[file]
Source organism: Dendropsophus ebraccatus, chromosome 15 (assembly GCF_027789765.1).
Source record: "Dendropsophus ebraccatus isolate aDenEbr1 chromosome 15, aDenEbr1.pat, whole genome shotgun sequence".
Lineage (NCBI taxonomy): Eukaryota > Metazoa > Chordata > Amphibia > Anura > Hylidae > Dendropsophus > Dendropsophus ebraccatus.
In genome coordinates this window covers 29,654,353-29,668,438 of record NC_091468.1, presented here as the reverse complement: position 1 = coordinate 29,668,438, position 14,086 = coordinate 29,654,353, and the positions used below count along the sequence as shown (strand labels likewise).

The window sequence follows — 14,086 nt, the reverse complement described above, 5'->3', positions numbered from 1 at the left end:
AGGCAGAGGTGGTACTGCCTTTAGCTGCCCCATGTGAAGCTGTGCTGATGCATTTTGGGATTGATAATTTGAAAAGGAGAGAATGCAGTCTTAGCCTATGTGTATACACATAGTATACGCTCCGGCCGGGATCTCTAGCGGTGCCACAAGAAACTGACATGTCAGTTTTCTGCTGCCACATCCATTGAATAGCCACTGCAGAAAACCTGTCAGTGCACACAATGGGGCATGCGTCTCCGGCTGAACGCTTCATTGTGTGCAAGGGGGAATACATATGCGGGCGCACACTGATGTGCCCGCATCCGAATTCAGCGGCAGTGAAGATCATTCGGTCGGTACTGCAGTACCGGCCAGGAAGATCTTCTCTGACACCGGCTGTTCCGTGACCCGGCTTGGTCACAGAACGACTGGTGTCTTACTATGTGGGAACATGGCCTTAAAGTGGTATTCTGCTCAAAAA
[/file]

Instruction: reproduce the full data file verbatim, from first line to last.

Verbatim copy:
Source organism: Dendropsophus ebraccatus, chromosome 15 (assembly GCF_027789765.1).
Source record: "Dendropsophus ebraccatus isolate aDenEbr1 chromosome 15, aDenEbr1.pat, whole genome shotgun sequence".
Lineage (NCBI taxonomy): Eukaryota > Metazoa > Chordata > Amphibia > Anura > Hylidae > Dendropsophus > Dendropsophus ebraccatus.
In genome coordinates this window covers 29,654,353-29,668,438 of record NC_091468.1, presented here as the reverse complement: position 1 = coordinate 29,668,438, position 14,086 = coordinate 29,654,353, and the positions used below count along the sequence as shown (strand labels likewise).

The window sequence follows — 14,086 nt, the reverse complement described above, 5'->3', positions numbered from 1 at the left end:
AGGCAGAGGTGGTACTGCCTTTAGCTGCCCCATGTGAAGCTGTGCTGATGCATTTTGGGATTGATAATTTGAAAAGGAGAGAATGCAGTCTTAGCCTATGTGTATACACATAGTATACGCTCCGGCCGGGATCTCTAGCGGTGCCACAAGAAACTGACATGTCAGTTTTCTGCTGCCACATCCATTGAATAGCCACTGCAGAAAACCTGTCAGTGCACACAATGGGGCATGCGTCTCCGGCTGAACGCTTCATTGTGTGCAAGGGGGAATACATATGCGGGCGCACACTGATGTGCCCGCATCCGAATTCAGCGGCAGTGAAGATCATTCGGTCGGTACTGCAGTACCGGCCAGGAAGATCTTCTCTGACACCGGCTGTTCCGTGACCCGGCTTGGTCACAGAACGACTGGTGTCTTACTATGTGGGAACATGGCCTTAAAGTGGTATTCTGCTCAAAAA